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"As women of Zimbabwe, we aim to hold the Zimbabwean government to account based on key issues we have identified. From Zimbabwe to Nicaragua to the US-Mexico border, it sometimes feels like the world is breaking, and it takes all of us to fill the cracks and make it whole."

On July 30, Zimbabweans head to the polls to vote for a new president and parliament in the first election since Robert Mugabe’s 37-year rule ended with a military coup in November of 2017. As we inch toward the day, the surprising euphoria that drew international attention last year has dwindled. In a country where past elections have done little to address people’s needs and problems, skepticism is common as few expect real change. Yet, elections are still a critical moment to amplify demands, bring new ideas into public debate, and to educate and organise other citizens to work together to pursue alternatives.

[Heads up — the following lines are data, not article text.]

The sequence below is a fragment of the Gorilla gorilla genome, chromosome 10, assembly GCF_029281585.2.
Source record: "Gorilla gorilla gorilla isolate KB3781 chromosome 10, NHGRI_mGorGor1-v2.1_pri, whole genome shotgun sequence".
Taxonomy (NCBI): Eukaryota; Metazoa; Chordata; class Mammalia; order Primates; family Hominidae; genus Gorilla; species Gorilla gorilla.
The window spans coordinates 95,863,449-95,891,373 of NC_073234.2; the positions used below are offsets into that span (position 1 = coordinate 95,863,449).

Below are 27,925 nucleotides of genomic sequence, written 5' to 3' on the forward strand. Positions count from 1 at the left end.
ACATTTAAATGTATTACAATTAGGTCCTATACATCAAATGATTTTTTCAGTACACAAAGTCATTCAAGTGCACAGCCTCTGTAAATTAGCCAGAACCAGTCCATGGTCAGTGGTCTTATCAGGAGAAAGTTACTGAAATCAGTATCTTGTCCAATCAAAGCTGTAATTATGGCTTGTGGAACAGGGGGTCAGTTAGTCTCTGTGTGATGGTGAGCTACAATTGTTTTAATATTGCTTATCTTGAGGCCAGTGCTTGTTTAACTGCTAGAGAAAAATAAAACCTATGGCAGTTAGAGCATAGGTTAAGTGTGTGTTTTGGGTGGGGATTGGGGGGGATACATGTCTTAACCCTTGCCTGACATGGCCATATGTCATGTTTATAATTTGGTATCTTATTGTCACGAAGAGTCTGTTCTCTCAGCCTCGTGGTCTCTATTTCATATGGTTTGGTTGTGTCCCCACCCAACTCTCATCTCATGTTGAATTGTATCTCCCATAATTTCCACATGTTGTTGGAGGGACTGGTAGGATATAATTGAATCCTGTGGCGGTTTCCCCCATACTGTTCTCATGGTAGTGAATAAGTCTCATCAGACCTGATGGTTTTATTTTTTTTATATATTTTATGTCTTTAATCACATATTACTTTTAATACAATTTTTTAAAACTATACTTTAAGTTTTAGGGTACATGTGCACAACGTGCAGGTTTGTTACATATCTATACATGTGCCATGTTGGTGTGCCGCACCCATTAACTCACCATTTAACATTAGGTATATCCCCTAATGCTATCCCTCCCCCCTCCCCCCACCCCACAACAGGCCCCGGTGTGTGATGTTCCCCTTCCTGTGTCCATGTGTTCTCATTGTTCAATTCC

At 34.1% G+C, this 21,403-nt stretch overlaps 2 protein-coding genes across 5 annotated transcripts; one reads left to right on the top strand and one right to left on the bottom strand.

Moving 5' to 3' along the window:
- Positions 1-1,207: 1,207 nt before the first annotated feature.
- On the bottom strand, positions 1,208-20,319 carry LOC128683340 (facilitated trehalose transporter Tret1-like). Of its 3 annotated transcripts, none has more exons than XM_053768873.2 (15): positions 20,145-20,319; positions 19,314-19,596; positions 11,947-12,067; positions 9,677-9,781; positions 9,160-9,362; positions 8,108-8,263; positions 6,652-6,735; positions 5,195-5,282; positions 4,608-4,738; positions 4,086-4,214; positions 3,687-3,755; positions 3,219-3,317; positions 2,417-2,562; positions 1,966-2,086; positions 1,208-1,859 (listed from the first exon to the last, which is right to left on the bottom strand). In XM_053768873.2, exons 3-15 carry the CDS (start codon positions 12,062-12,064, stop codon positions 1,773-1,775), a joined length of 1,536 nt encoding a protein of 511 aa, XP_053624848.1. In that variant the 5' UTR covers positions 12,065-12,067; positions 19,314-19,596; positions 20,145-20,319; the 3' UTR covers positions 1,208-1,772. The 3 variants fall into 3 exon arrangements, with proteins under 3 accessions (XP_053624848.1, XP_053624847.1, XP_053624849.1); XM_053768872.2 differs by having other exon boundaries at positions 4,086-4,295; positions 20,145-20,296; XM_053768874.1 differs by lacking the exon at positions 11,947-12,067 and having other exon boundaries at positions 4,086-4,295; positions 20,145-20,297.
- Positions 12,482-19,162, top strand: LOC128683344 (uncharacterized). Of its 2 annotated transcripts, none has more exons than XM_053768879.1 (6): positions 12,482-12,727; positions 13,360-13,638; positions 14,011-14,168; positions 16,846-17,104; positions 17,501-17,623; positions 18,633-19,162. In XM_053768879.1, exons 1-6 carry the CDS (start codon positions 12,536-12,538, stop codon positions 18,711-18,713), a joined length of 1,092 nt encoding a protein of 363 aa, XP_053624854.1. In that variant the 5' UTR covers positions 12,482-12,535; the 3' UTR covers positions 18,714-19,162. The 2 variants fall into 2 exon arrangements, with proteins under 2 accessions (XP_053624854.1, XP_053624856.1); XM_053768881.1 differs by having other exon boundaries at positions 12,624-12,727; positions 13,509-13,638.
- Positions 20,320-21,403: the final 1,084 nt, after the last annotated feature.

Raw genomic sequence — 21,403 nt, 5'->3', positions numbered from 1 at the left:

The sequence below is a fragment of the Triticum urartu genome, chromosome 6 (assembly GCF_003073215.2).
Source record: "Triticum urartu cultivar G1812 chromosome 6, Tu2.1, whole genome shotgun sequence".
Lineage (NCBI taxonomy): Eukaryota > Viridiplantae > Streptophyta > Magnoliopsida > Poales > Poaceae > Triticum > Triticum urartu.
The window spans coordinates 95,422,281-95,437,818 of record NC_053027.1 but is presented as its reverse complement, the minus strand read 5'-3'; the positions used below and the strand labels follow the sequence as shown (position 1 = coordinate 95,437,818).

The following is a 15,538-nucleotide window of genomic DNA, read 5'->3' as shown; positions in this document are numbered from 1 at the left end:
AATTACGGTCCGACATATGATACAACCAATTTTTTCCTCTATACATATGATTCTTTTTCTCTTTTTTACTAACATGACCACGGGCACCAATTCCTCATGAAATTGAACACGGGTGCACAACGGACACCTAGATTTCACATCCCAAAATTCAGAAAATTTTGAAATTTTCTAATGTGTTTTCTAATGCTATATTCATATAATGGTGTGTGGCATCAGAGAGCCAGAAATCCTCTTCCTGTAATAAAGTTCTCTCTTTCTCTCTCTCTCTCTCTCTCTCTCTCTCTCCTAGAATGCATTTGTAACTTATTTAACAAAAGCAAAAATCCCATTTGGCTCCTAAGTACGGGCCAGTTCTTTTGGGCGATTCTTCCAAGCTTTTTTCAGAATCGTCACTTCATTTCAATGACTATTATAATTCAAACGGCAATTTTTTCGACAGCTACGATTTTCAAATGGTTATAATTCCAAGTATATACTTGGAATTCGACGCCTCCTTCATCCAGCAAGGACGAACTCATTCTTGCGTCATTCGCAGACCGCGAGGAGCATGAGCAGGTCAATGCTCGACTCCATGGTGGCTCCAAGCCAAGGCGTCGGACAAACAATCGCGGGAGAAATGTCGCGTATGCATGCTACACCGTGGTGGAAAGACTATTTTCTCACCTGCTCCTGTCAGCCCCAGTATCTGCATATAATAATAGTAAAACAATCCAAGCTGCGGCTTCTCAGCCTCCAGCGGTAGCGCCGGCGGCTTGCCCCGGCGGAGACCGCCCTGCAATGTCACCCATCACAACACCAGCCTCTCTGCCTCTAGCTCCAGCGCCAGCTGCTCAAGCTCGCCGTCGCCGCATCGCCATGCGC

"We strive for a country where there is peace. We want to be free to express ourselves without fear. Currently we are forced to pretend as if we support political parties that we do not support, just so that we are able to sell at this market.”  – Woman vendor, Chikwanha shopping center

Honduras Militarization (JASS)

In light of this, JASS Southern Africa (SNA) and the Institute for Young Women in Development convened a 2-day pre-election dialogue with Zimbabwean women from different racial, class, ethnic, sexual orientation and gender identities, across the country. Together, we confronted the issues and challenges that most affect women’s lives and explored the rich national history of women’s political organising. Read more from JASS’ Zimbabwean Regional Director and Program Coordinator for Southern Africa!

Art by Rudo Nondo

Art by Rudo Nondo

  • Watch the pre-election press conference hosted by JASS Southern Africa today in Zimbabwe.
  • To better understand the needs and demands of Zimbabwean women, read their shared vision for Zimbabwe that embraces diversity and inclusivity.
  • Share this message, follow us, and stay engaged with Zimbabwean women activists through our social media.


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